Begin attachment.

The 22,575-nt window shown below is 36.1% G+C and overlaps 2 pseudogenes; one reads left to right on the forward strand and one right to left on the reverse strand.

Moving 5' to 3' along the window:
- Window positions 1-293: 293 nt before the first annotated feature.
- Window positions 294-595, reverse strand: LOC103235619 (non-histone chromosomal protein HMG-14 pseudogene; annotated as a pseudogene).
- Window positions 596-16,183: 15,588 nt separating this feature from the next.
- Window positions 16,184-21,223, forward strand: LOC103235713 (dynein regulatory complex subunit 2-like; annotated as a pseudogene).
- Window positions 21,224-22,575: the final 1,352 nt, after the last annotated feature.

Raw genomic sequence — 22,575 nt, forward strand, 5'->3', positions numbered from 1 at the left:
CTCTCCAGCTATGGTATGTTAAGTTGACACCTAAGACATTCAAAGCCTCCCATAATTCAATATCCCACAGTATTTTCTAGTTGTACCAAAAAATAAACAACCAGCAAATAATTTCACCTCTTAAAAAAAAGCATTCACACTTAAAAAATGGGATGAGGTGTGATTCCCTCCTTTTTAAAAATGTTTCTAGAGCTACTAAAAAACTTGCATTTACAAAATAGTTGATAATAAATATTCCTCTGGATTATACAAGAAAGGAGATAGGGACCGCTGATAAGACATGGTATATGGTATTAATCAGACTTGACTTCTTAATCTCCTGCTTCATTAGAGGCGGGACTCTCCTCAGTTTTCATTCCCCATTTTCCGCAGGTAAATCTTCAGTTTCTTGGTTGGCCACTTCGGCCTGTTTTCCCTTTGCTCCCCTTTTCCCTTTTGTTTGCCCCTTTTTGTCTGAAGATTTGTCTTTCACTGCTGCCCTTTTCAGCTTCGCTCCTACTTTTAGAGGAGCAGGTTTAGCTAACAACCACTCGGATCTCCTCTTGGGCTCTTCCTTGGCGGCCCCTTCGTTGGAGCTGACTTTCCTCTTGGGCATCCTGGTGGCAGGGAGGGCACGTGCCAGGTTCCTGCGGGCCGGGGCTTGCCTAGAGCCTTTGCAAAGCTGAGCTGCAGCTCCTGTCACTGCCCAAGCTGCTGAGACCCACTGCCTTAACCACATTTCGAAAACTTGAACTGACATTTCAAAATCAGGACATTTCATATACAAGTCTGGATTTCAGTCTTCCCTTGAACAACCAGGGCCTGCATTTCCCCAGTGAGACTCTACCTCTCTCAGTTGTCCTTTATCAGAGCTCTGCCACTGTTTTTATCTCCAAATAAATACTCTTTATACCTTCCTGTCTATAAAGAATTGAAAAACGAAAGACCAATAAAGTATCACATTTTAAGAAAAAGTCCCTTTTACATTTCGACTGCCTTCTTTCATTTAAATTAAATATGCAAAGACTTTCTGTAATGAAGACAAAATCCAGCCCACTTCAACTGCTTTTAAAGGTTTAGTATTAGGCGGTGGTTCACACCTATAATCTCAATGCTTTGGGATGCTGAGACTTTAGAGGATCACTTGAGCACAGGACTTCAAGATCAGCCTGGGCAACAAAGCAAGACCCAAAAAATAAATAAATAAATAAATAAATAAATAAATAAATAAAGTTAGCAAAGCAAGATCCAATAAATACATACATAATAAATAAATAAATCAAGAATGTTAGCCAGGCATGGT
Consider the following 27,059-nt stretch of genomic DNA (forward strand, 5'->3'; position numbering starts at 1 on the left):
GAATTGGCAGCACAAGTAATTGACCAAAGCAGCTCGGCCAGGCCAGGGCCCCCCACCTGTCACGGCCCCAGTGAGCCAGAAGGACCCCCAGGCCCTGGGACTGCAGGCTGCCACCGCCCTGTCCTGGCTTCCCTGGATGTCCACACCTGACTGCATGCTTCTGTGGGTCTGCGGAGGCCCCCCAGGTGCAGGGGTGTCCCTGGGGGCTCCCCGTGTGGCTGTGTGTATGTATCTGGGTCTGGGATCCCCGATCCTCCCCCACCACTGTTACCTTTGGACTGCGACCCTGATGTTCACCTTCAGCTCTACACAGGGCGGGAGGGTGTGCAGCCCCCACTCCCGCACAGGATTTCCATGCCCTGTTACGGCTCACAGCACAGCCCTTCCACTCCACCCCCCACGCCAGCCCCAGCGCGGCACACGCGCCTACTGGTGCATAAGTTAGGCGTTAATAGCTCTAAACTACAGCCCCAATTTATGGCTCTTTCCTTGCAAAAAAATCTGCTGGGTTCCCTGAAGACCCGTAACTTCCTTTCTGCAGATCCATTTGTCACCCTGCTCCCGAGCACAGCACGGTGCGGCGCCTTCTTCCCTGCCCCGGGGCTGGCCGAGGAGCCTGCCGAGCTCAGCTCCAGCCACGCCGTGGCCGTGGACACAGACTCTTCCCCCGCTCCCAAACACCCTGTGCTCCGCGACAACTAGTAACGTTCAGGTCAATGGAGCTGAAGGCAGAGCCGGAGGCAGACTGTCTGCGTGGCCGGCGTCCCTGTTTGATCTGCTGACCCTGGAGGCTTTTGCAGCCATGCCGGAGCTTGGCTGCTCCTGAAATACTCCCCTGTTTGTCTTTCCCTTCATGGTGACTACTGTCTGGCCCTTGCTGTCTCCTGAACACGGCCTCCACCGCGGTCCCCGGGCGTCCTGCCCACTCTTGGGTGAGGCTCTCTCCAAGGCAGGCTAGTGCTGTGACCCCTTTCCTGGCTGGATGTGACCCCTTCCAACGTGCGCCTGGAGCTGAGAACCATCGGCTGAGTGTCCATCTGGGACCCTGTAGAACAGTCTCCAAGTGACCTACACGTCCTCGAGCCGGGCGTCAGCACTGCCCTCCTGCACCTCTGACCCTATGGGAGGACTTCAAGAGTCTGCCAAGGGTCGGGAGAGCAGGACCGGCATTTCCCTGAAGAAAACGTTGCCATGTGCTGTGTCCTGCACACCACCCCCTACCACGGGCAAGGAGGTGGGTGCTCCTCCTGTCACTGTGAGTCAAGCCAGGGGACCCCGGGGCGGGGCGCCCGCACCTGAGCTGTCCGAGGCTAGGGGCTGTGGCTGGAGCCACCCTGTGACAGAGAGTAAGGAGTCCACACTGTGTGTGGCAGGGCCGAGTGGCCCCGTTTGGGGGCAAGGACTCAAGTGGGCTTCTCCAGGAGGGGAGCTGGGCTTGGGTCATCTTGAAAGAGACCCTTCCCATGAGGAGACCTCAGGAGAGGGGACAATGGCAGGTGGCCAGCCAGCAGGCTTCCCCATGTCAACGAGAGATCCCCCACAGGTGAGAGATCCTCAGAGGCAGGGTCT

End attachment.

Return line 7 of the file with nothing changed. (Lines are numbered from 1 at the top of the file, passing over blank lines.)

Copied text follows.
- Window positions 21,224-22,575: the final 1,352 nt, after the last annotated feature.